The tall, modern building (Zagreb skyscraper) in the background has an observation deck on top. This building was next to my hotel so all I had to do was look for the skyscraper to find my way back.
A colourful street in the city.
The Lotrscak Tower is the only preserved medieval tower from the 13th century, slightly modified in the 19th century, with a small look-out post at the top. The bells on top of the tower used to summon the townspeople to return to the town at sunset when the gates were locked for the night. The tower is now famous for its cannon which is fired every day at noon. We were in the area at the time and the noise from the firing was very loud.
Back to the Ban Jelacic Square. The square was originally named "Harmica", Hungarian for one thirtieth after the tax levied on the goods that were sold here in the days when the square was the city's main marketplace. In 1848 the square was officially renamed in honour of Ban (Governor) Josip Jelacic. After World War II, the name of the square was changed to "Republic Square" until it returned to its previous name in 1990.
A merchant selling cactus plants in the square.
We walked through beautiful gardens in the city.
Later in the afternoon, Sonja drove Roman and I to the Mirogoj Cemetery located just outside the city centre. Roman explained to me that the cemetery is very unique because it inters members of all religious groups: Catholic, Orthodox, Muslim, Jewish, Protestant, Latter Day Saints etc. The cemetery was created in 1876 on a plot of land owned by the linguist Ljudevit Gaj.
The construction of the arcades, the cupolas and the church in the entryway was begun in 1879 and the work was finished in 1929. This cemetery is the resting place of many eminent Croatians.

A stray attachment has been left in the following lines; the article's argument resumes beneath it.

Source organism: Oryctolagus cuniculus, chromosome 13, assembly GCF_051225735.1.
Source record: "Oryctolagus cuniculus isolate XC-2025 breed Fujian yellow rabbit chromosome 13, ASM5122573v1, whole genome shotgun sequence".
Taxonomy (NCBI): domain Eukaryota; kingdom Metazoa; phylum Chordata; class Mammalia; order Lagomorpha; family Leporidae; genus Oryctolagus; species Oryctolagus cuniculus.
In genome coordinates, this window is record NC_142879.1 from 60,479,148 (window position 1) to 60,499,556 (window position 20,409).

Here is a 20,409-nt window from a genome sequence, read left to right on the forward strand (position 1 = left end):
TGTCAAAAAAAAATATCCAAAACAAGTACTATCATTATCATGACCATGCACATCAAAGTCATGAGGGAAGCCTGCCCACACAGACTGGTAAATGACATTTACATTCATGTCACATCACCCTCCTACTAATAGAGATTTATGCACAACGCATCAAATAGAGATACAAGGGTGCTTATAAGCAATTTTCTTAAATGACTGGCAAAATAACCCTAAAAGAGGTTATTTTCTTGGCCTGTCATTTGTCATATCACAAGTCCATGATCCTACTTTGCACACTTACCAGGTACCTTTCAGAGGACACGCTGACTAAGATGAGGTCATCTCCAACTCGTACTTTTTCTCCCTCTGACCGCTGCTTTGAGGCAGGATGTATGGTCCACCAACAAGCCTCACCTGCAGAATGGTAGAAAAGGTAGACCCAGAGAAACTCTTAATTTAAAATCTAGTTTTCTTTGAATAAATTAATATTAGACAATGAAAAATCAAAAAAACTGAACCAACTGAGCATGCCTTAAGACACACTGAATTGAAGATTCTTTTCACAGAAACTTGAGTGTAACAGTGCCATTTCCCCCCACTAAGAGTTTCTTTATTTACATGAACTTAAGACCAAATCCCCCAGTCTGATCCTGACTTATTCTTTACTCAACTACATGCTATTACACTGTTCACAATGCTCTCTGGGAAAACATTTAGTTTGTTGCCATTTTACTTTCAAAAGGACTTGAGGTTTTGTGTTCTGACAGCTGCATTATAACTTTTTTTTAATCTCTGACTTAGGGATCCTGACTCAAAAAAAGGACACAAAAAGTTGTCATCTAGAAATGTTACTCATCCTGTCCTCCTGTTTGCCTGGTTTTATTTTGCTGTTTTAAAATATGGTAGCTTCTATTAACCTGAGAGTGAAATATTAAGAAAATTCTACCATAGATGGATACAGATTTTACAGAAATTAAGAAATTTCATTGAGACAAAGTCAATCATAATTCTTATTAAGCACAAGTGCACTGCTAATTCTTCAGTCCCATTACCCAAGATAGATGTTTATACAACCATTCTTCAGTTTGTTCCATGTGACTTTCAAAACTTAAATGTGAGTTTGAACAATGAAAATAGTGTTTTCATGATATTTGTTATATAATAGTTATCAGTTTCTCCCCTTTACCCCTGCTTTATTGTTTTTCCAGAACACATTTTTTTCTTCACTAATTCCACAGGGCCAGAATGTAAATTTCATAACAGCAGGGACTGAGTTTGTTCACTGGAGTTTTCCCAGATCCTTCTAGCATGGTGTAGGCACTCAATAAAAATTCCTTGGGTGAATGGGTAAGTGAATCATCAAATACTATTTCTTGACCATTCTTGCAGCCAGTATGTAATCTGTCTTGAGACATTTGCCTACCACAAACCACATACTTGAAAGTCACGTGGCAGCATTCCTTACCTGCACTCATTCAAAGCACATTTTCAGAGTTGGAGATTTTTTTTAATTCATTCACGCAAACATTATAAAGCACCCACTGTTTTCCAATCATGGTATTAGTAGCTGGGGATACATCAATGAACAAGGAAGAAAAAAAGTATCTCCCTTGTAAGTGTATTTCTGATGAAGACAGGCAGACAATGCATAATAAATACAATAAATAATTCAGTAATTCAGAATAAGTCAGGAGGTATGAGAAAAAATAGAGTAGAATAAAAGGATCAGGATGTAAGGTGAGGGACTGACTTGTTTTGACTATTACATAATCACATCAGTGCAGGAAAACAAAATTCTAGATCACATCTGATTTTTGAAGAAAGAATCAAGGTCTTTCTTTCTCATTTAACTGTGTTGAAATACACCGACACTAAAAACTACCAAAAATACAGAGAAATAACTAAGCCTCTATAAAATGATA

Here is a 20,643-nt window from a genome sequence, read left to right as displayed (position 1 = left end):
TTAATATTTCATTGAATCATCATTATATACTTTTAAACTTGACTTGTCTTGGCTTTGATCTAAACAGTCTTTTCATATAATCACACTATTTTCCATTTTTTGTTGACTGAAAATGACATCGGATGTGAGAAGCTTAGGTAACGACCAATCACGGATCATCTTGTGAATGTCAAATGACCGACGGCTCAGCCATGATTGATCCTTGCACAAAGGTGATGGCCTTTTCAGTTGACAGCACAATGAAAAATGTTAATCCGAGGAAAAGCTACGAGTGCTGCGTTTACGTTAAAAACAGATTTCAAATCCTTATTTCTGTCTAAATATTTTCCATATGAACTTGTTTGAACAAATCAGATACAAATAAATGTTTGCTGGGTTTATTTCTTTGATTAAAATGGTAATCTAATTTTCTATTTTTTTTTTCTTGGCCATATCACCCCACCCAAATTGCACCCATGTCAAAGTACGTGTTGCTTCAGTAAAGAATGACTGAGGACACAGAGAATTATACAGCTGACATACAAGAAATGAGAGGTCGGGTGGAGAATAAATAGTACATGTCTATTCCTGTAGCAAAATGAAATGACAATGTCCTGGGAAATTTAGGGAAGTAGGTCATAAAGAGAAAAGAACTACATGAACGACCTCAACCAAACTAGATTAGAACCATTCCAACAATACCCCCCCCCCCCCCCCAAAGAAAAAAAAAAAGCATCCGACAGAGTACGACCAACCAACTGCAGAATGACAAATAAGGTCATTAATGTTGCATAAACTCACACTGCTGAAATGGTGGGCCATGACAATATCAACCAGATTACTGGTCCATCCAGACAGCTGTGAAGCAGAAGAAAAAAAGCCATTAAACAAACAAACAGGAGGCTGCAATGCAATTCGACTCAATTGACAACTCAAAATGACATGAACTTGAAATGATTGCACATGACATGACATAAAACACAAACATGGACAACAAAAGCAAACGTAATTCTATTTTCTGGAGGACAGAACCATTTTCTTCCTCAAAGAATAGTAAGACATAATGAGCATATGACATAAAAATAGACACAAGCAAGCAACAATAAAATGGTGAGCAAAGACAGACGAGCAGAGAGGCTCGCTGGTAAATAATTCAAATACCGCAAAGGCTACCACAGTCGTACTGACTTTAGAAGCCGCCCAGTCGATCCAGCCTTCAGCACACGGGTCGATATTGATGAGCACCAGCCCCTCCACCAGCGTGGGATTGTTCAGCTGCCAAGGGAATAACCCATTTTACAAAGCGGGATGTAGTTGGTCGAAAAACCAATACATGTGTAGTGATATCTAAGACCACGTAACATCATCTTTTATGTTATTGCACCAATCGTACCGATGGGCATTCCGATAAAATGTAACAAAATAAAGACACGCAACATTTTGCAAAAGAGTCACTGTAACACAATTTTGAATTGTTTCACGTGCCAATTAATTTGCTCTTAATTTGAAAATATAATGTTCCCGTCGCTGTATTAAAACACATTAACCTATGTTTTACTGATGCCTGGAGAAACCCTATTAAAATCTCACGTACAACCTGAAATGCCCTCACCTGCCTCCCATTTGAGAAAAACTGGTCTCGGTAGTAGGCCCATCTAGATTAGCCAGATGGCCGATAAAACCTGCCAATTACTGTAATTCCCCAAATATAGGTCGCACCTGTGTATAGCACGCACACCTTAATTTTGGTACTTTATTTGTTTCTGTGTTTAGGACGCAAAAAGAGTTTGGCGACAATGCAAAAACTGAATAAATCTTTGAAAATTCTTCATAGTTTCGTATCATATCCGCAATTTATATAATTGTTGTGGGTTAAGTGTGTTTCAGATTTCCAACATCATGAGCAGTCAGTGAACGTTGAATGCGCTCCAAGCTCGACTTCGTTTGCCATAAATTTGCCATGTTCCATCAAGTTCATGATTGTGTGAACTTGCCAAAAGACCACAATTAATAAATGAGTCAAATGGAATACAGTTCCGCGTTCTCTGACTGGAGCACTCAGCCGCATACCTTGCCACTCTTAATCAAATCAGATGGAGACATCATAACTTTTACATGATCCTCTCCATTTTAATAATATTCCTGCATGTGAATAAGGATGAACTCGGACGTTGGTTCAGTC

This was my favourite cemetery photograph.
Sonja picked us up from the cemetery and we headed over to the Observation Deck to take some photos overlooking the city. The Greb Eye is an observation deck located at Ban Jelacic Square (across the street from my hotel) on the 16th floor- at the very top of the Zagreb Skyscraper. It was a beautiful day, although somewhat hazy however, we had great views of the city including the Upper and Lower Towns. The Zagreb Skyscraper was built between 1957 and 1959. When it opened it was the tallest and most modern building in the former Yugoslavia. The observation deck has a covered terrance and a 360-degree view. You can sit upstairs, order a drink and admire the scenery.
Rooftops in the city.
Overlooking the Ban Jelacic Square.
On the left, lower side of the photo, you can see the 66-metre-long funicular that connects the Upper and Lower Town. It is the shortest passenger cable railway in the world. The funicular takes only 55 seconds to get from one end to the other. This funicular was opened in 1890 when it was powdered by steam and was the first ever means of public transportation to be opened in Zagreb, pre-dating horse drawn trams by one year.
One of the last shots before leaving the tower.
We walked to Upper Town in time for sunset and some nice light.
Both the Upper Town and Kaptol have kept the gas streetlights that date back to the beginning of the 19th century. Everyday at sunset, two lamp lighters light more than 200 gas lanterns in the streets. We waited for it to get dark so I could photograph the streetlights.
The last shot of the night. A tripod was not used because the security guards in this square (government buildings) do not approve of tripods to be used in this area.